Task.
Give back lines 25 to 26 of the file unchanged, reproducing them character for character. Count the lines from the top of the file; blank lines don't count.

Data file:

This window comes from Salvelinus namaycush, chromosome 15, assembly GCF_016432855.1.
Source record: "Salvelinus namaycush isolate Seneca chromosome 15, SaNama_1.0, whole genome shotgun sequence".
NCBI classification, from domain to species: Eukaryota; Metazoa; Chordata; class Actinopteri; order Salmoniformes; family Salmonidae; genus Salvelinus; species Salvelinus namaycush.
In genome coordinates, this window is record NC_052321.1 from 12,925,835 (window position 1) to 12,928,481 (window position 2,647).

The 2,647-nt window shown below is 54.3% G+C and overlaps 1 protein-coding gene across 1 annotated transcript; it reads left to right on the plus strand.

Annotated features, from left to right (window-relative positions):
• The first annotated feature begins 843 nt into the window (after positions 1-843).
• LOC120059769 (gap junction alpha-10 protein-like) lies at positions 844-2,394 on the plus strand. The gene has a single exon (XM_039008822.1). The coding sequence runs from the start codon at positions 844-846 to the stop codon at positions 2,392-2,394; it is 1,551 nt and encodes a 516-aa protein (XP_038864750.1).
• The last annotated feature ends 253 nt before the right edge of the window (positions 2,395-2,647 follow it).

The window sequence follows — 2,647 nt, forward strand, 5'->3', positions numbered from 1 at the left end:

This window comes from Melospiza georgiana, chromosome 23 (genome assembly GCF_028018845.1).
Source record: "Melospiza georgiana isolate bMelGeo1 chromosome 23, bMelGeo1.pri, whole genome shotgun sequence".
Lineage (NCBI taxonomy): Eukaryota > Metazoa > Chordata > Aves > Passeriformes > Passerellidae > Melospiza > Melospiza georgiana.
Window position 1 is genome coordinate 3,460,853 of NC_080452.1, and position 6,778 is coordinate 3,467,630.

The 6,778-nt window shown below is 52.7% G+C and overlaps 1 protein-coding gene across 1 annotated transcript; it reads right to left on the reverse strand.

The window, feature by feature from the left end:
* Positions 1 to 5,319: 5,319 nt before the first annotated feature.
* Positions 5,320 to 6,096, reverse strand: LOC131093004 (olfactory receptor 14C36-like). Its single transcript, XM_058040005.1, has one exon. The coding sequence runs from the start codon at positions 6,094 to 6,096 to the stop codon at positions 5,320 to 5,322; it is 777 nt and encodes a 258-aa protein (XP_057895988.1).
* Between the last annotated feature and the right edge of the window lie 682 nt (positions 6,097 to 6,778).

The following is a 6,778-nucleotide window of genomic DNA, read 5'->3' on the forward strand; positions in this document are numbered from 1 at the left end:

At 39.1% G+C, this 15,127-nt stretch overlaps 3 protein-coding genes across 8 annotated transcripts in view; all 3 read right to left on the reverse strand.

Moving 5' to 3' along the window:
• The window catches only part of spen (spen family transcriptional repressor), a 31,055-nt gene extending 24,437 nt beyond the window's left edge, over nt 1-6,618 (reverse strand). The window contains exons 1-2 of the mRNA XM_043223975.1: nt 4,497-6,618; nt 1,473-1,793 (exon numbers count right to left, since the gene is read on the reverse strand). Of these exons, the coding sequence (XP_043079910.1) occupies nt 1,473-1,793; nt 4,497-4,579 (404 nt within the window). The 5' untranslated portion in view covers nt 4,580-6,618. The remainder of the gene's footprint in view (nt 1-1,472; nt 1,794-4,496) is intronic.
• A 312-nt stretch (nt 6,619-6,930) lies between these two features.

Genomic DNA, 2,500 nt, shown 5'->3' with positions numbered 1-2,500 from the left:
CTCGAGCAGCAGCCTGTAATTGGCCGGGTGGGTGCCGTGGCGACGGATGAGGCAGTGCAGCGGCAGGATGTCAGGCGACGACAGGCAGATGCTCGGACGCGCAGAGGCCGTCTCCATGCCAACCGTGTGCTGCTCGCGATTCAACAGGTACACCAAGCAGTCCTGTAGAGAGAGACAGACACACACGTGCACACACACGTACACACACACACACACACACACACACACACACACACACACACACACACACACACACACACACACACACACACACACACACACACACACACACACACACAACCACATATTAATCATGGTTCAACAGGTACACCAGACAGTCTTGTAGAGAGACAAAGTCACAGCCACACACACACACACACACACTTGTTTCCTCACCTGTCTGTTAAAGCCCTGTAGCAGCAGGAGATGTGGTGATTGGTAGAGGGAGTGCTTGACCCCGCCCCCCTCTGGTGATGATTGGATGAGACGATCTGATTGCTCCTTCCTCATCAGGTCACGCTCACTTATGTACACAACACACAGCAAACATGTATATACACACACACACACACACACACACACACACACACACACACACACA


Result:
Genomic DNA, 2,500 nt, shown 5'->3' with positions numbered 1-2,500 from the left:
CTCGAGCAGCAGCCTGTAATTGGCCGGGTGGGTGCCGTGGCGACGGATGAGGCAGTGCAGCGGCAGGATGTCAGGCGACGACAGGCAGATGCTCGGACGCGCAGAGGCCGTCTCCATGCCAACCGTGTGCTGCTCGCGATTCAACAGGTACACCAAGCAGTCCTGTAGAGAGAGACAGACACACACGTGCACACACACGTACACACACACACACACACACACACACACACACACACACACACACACACACACACACACACACACACACACACACACACACACACACACACACACACACAACCACATATTAATCATGGTTCAACAGGTACACCAGACAGTCTTGTAGAGAGACAAAGTCACAGCCACACACACACACACACACACTTGTTTCCTCACCTGTCTGTTAAAGCCCTGTAGCAGCAGGAGATGTGGTGATTGGTAGAGGGAGTGCTTGACCCCGCCCCCCTCTGGTGATGATTGGATGAGACGATCTGATTGCTCCTTCCTCATCAGGTCACGCTCACTTATGTACACAACACACAGCAAACATGTATATACACACACACACACACACACACACACACACACACACACACACACA